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It is understood that a hobbyist algorithmic trader will have a difficult time to compete against professional algorithmic traders in finding market ineffectivities to exploit in the general case. However, I would assume those professional algorithmic traders must target higher-value inefficiences (high liquidity, higher volume) to make it worth their time.

For a hobbyist working with much smaller capital and yield requirements, are there opportunities left over for them to exploit, with the assumption that the professional traders have chosen to not pursue them due to the value of the opportunity being too low for them?

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    $\begingroup$ Professionals are vultures. There is nothing too small to go after. There are always opportunities though. You just gotta be original. $\endgroup$ – amdopt Mar 21 '17 at 19:10
  • $\begingroup$ “algo trading” may not necessarily mean arbitrage trading, which is I guess what you meant. You can be ‘algo trader’ by having trading strategy based on EOD data, and still make money with little initial investment $\endgroup$ – rbm May 10 '17 at 18:26
  • $\begingroup$ @rbm I think he means high-frequency systematic traders. Definition of algo-trading is always blurry between the execution-algos you described and the others. $\endgroup$ – SRKX May 11 '17 at 22:21
  • $\begingroup$ With algorithmic trading I meant any automated trading in the most general sense (not limited to arbitrage or high-frequency). $\endgroup$ – Markus Hallmann May 11 '17 at 22:32
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The primary differences between a hobbyist and a professional firm is 1) Transaction costs 2) Access to information.

The first one you can't do anything about, since that relies on cutting-edge hardware or having your firm right next to the stock exchange, so any sort of low-latency/high-frequency trading strategies won't work as it'll be too expensive.

The second one you also can't do anything about, and especially for market-making firms they will have access to more information than you and can come up with more sophisticated strategies.

You can, however, be more creative and think outside the box. Just be aware that there are often "sniffer" algorithms that detect systematic trades (i.e. your algorithm you made in 30 minutes) and capitalize on it.

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Having small capital could have advantages, you can move to shallow assets, small caps equities for example, which have high return rate and here using some algorithmic methods could bring an edge, sometimes even tick data based indicators will improve entry points of your system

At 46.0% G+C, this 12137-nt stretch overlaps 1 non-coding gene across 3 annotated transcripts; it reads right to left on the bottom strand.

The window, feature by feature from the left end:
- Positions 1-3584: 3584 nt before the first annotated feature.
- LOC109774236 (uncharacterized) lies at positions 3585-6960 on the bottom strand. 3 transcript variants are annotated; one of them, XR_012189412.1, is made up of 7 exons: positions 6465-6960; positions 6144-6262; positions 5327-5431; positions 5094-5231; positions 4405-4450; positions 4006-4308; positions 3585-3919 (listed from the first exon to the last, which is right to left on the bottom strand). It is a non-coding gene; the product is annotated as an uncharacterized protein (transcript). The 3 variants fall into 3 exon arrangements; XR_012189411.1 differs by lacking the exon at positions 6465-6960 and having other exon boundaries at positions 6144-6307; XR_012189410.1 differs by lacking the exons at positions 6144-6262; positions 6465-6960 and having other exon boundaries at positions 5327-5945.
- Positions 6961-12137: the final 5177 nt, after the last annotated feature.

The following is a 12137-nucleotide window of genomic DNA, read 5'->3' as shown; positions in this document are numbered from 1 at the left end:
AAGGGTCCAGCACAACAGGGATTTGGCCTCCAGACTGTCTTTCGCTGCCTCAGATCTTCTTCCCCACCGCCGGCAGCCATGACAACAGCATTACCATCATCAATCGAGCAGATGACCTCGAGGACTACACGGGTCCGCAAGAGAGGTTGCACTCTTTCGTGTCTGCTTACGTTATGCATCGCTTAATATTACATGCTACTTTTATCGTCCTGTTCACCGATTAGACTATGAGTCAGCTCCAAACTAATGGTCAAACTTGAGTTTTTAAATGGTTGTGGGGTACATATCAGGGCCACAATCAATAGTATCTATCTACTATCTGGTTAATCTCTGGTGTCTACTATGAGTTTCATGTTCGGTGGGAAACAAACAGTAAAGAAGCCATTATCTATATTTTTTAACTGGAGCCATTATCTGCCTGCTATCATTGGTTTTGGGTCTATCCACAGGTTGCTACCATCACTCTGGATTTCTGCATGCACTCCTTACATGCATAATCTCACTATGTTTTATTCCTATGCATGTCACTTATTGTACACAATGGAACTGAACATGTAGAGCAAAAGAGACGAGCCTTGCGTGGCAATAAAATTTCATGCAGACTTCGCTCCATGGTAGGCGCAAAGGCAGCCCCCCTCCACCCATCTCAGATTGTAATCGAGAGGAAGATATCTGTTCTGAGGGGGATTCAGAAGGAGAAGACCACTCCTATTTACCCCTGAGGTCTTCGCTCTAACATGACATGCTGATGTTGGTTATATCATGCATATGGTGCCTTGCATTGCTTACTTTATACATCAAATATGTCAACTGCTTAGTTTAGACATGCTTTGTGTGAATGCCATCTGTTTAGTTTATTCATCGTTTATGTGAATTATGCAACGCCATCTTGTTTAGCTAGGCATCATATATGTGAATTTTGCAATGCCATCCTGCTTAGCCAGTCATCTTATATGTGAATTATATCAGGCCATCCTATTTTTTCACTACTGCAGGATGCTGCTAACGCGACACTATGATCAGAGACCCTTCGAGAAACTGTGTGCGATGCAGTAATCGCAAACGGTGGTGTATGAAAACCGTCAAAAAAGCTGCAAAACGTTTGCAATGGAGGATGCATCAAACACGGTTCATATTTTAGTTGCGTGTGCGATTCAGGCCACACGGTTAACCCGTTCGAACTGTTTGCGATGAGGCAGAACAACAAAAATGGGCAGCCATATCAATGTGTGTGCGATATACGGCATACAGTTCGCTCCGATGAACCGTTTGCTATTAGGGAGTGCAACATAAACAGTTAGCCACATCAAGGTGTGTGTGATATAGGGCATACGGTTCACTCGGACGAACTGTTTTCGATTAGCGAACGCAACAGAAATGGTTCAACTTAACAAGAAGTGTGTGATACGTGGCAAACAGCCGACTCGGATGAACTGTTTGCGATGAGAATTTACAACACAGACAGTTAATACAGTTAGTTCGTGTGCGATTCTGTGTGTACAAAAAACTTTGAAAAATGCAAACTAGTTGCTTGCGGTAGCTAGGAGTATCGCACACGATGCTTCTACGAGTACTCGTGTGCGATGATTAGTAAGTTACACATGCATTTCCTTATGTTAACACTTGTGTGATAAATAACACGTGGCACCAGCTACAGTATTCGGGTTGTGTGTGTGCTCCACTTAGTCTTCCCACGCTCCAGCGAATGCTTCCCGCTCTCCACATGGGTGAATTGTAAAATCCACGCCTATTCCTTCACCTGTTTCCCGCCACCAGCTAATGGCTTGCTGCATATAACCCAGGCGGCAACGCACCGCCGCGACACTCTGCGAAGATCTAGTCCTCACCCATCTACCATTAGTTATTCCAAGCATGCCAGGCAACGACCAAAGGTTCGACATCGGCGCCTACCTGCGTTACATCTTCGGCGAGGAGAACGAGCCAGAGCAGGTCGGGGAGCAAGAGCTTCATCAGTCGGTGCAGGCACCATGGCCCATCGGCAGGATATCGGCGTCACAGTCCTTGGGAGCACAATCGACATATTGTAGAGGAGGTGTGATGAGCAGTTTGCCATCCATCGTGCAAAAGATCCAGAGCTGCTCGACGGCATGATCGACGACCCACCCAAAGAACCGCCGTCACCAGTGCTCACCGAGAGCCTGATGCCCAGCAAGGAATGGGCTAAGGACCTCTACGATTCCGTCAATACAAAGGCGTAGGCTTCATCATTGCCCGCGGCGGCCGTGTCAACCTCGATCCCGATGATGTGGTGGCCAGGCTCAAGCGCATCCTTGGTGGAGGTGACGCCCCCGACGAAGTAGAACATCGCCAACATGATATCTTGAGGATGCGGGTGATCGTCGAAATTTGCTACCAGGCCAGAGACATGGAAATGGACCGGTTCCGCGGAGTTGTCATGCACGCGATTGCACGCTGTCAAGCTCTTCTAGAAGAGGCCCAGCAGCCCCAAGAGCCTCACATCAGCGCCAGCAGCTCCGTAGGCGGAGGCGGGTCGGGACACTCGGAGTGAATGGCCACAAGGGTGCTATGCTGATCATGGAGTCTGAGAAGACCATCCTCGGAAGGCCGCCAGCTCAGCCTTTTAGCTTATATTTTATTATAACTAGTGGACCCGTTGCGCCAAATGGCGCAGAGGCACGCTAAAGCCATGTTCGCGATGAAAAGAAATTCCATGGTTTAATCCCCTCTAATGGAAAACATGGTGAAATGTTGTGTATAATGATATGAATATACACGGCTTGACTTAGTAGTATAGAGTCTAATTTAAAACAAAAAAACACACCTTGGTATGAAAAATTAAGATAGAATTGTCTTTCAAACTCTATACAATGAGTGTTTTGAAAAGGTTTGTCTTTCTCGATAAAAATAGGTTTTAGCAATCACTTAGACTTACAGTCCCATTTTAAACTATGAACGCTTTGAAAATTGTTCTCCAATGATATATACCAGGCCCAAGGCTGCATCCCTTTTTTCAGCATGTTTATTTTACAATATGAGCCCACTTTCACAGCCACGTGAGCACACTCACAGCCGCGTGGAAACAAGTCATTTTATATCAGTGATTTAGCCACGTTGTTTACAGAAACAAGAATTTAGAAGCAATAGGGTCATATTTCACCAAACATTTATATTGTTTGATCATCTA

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Higher liquidity instruments typically do have more competition. Low volume equities tend to perform differently intraday due to fewer number of players "controlling" the price. The downside of that is that these few players can also trade against you very effectively.

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I would say that a hobbyist systematic trader is very unlikely to perform long-term real returns. There are several reasons for this.

Transaction costs were already mentioned. They decrease with size; if you don't have millions of dollars to play with, you are likely to suffer from them, even more so if you have a high turnover.

By definition, when a strategy works, you exploit it until the price has adjusted. So would other market participants. If you can find something nobody thought about so far, and never disclose it, then you might get some profits... until someone else finds it. It is highly unlikely that you'll on your spare time find something so smart that nobody else can think about it. When they do, profit will shrink or disappear. If you find a strategy in a book, it is publicly available and hence there should not be much profit left for this, even more so with firms who spend their days testing everything around.

Again, I'm not saying it is impossible to make money for a while, but to make it a long-time stream of income is very unlikely. I'm not talking about months here, I'm talking years and decades.

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